Skip to content

NCAA rule change allows flexibility for coaches, more summer instruction

Jun 10, 2012, 11:32 AM EDT

spt-120220-buzz-williams AP

Amid recent criticism about the overall power of the NCAA, a series of bylaw deregulations have benefitted coaches this spring, first allowing them to evaluate players on the amateur circuit, then to place unlimited phone calls to certain recruits, and now to work players out over the summer.

With these new rules in place, passed in January, players are able to take part in eight hours of staff-supervised workouts per week, with no more than two of those hours based on skill instruction. The other six hours per week can be used for strength and conditioning.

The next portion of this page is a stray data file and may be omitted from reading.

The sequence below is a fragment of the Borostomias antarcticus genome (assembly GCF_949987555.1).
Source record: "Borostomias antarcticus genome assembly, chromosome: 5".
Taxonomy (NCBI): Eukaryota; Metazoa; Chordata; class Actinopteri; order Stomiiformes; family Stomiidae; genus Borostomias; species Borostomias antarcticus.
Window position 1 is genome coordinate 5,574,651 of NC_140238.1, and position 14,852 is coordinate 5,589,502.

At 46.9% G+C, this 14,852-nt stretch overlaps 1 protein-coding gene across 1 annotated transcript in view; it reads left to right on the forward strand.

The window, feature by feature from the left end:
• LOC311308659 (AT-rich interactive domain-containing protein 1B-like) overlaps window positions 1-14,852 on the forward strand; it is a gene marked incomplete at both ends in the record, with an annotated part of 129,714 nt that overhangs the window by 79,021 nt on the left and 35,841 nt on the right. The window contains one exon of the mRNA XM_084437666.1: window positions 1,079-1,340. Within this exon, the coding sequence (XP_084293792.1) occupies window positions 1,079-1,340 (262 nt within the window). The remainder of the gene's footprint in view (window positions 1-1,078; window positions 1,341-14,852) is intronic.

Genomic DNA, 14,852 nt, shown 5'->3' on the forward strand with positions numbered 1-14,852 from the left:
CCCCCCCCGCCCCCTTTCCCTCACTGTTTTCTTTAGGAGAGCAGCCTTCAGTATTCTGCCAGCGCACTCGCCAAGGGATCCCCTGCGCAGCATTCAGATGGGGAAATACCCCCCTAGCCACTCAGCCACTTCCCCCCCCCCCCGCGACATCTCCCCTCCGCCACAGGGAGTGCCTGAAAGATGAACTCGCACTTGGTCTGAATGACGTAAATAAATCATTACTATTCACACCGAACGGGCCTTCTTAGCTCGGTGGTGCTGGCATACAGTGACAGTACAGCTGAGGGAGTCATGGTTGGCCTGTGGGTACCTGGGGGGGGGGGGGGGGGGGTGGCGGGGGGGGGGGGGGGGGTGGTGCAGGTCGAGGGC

The NCAA caps the total length workout period at eight weeks, and players must be enrolled in summer classes to take part.

Coaches already seem to be enjoying the extra chance to work with players.

“I think that’ll be great for our guys,” Tennessee coach Cuonzo Martin told the Chattanooga Times Free Press. “We’ll have a lot of time to be with our team, and I think it’ll really help us. I think for us as a staff, it’s a balance of not overworking guys, if there is such a thing.

“You have an opportunity to keep your guys on campus, because when they go away from you, especially those elite guys, then all of the sudden you have people coming through the doors and things can happen.”

Overall, it appears to be another step in the deregulatory direction for the NCAA, shifting power back into the hands of the people who run the program and are closest to players.

Daniel Martin is a writer and editor at JohnnyJungle.com, covering St. John’s. You can find him on Twitter:@DanielJMartin_